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The Magic Circle Review: Skewering Games Industry With Imaginative Satire

By | 1 year ago 

The Magic Circle is a game that could only be made in today’s Kickstarter world. Anyone who has ever backed a game through crowdfunding or early access knows the pain of waiting for what you’re sure is going to be your dream project as developers struggle to honor their artistic vision and remain under budget. The Magic Circle turns that feeling into a game. You have to finish a project left in limbo by its creators, turning a half-formed experience into a fully playable one—it’s a game experience unlike any other, and packed to the brim with self-referential humor and excellent voice acting to round out the experience. The Magic Circle is the first game from Question Games, a team comprised of developers who have worked on titles like BioShock, Dishonored, and South Park: The Stick of Truth, making the game’s commentary on the downfalls of artistic genius, good game mechanics, and rabid fandom biting and all too true.

The Magic Circle‘s Story Goes Beyond The Game

Without its story, The Magic Circle would be a nigh-incomprehensible game. You are the Player. That’s it, no fancy ‘chosen one’ backstory—except that there is, because, as the Player, you’re the only one that can bring the game to completion.

The Magic Circle

Ish is the prototypical deluded developer, so convinced of his own genius and so hindered by his perfectionism that he can’t finish his game.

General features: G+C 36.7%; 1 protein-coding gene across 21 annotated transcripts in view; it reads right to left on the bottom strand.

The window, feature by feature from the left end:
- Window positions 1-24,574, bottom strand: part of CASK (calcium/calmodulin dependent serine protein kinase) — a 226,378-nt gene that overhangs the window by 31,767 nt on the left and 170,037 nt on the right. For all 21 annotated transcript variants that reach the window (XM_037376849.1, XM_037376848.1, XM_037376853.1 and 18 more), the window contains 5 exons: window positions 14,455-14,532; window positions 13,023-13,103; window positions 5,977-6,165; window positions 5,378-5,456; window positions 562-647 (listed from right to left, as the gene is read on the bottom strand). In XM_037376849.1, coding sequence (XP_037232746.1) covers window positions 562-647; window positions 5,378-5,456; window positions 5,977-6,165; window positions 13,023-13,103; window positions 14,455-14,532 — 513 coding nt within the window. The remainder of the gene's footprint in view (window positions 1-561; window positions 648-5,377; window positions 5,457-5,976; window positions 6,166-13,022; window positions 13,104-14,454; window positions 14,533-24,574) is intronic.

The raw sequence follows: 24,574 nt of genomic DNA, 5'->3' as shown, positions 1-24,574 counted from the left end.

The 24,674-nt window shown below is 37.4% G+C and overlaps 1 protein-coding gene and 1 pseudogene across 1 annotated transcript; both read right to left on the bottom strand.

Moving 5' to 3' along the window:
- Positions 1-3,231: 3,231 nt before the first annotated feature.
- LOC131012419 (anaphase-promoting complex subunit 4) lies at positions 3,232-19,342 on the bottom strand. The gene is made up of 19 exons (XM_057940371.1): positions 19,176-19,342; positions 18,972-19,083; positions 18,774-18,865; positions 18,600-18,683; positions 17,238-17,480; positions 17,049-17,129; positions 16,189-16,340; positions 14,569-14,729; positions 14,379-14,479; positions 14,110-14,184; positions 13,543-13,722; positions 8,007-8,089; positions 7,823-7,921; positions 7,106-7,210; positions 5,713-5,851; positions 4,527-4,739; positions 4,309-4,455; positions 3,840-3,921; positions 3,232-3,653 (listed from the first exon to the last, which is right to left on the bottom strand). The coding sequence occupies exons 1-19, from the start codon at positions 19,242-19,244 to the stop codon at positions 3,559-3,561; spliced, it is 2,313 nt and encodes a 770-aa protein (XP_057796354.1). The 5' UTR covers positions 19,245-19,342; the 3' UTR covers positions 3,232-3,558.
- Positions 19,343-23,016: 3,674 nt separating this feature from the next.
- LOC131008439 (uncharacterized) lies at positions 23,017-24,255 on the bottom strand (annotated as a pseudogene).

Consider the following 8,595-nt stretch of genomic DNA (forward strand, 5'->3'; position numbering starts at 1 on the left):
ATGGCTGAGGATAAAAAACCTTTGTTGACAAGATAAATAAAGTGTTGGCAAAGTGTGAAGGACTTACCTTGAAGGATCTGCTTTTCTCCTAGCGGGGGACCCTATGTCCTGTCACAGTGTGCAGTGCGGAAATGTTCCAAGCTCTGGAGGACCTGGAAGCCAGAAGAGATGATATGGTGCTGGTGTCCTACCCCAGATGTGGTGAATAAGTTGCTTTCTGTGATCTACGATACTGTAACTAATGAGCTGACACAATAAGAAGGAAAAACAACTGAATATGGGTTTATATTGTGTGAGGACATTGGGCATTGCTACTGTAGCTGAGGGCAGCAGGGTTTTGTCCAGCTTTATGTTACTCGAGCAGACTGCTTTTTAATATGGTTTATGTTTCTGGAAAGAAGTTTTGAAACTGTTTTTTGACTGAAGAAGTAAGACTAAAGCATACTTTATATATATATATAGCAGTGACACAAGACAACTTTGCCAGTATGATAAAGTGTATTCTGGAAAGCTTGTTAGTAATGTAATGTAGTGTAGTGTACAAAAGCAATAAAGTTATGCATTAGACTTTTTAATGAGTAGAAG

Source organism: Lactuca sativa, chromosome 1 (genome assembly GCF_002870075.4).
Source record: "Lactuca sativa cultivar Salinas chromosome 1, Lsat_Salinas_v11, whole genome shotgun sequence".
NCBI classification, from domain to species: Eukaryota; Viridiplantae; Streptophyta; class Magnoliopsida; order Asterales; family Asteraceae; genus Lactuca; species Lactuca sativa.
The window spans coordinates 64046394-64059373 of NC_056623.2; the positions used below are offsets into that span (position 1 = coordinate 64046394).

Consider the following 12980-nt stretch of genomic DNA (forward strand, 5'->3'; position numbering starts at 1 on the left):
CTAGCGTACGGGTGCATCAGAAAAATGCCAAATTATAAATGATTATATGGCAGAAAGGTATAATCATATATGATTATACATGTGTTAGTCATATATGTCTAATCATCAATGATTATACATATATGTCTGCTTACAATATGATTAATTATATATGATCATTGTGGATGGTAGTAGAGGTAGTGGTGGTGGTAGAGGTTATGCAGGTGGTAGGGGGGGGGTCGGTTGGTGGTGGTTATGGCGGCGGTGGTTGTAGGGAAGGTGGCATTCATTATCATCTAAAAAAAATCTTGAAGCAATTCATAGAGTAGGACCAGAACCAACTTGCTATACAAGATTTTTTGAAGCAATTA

The game is The Magic Circle (Are you confused yet? It’s going to get weirder), the reimagining/rebirth/resurrection of Ishmael “Ish” “STARFATHER” Gilder, a visionary in the world of game development. His creation, the original The Magic Circle, earned him legions of slavering fans. The problem? Ish can’t deliver anything else. Through a potent poison of perfectionism and hubris, The Magic Circle has become an unintelligible mess, a completed version scrapped but still buried deep in the game’s existing code.

Five failed KickBackrs later, The Magic Circle needs your help to finish what Ish started. Three heads—Ish, gaming pro turned lead designer Maze Evelyn, and fan turned community manager Coda Soliz—butt over the state and direction of the game and whether it should even come out at all. While they squabble amongst themselves, the Old Pro—a lost version of the original reimagining—tasks you with fixing it and getting him out.

If you’re in the know on the ins and outs of the games industry, you’ll recognize some common themes. Artistic vision versus delusions of grandeur. Passionate gamers turned jaded misanthropes. Fans turned entitled whiners. The Magic Circle isn’t a kind look at any of these groups. It’s honest through hyperbole, and it confronts us with uncomfortable truths: passionate love isn’t a guarantee of quality, game development is hard work, and somebody, somewhere, is going to be very unhappy with your creation.

The Magic Circle

The Magic Circle‘s internal game is the perfect example of too many cooks in the kitchen, as it’s all the dissenting voices that keep the final project from being finished.